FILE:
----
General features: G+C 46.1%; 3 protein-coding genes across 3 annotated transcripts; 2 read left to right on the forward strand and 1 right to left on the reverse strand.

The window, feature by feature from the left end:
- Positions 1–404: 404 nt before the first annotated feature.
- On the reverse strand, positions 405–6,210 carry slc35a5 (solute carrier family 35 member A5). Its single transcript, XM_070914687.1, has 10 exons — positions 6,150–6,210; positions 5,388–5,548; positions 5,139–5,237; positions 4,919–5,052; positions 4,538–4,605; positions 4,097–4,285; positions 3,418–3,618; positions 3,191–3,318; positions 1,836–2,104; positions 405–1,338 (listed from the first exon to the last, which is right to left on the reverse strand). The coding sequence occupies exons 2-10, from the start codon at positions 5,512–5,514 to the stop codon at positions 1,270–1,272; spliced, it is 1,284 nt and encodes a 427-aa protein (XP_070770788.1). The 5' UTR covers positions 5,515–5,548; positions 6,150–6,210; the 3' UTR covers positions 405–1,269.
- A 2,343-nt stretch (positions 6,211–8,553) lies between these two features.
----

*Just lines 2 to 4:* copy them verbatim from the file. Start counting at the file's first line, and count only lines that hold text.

The window, feature by feature from the left end:
- Positions 1–404: 404 nt before the first annotated feature.
- On the reverse strand, positions 405–6,210 carry slc35a5 (solute carrier family 35 member A5). Its single transcript, XM_070914687.1, has 10 exons — positions 6,150–6,210; positions 5,388–5,548; positions 5,139–5,237; positions 4,919–5,052; positions 4,538–4,605; positions 4,097–4,285; positions 3,418–3,618; positions 3,191–3,318; positions 1,836–2,104; positions 405–1,338 (listed from the first exon to the last, which is right to left on the reverse strand). The coding sequence occupies exons 2-10, from the start codon at positions 5,512–5,514 to the stop codon at positions 1,270–1,272; spliced, it is 1,284 nt and encodes a 427-aa protein (XP_070770788.1). The 5' UTR covers positions 5,515–5,548; positions 6,150–6,210; the 3' UTR covers positions 405–1,269.